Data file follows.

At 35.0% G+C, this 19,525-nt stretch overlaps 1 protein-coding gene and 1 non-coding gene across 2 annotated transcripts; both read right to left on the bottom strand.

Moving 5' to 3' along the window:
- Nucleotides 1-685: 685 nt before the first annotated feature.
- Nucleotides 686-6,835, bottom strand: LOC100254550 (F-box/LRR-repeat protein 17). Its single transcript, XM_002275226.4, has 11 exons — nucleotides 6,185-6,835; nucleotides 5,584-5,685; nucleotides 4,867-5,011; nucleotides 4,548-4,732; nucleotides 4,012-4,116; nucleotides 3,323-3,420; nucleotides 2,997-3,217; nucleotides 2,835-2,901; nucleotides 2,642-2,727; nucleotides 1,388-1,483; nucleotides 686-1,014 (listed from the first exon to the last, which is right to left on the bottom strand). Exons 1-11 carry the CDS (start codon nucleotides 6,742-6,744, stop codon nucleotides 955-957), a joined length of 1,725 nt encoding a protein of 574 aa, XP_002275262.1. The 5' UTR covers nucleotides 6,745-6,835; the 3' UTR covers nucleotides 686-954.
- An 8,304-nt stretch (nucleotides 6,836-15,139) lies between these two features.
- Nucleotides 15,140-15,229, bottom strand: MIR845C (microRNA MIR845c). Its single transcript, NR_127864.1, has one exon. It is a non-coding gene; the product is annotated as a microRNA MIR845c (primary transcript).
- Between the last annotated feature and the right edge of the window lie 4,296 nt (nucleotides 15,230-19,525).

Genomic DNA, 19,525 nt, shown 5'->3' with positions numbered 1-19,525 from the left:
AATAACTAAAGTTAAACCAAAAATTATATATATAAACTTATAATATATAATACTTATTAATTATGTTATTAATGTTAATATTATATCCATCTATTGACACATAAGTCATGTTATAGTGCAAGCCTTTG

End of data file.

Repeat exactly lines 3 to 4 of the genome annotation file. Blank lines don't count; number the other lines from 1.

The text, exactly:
- Nucleotides 1-685: 685 nt before the first annotated feature.
- Nucleotides 686-6,835, bottom strand: LOC100254550 (F-box/LRR-repeat protein 17). Its single transcript, XM_002275226.4, has 11 exons — nucleotides 6,185-6,835; nucleotides 5,584-5,685; nucleotides 4,867-5,011; nucleotides 4,548-4,732; nucleotides 4,012-4,116; nucleotides 3,323-3,420; nucleotides 2,997-3,217; nucleotides 2,835-2,901; nucleotides 2,642-2,727; nucleotides 1,388-1,483; nucleotides 686-1,014 (listed from the first exon to the last, which is right to left on the bottom strand). Exons 1-11 carry the CDS (start codon nucleotides 6,742-6,744, stop codon nucleotides 955-957), a joined length of 1,725 nt encoding a protein of 574 aa, XP_002275262.1. The 5' UTR covers nucleotides 6,745-6,835; the 3' UTR covers nucleotides 686-954.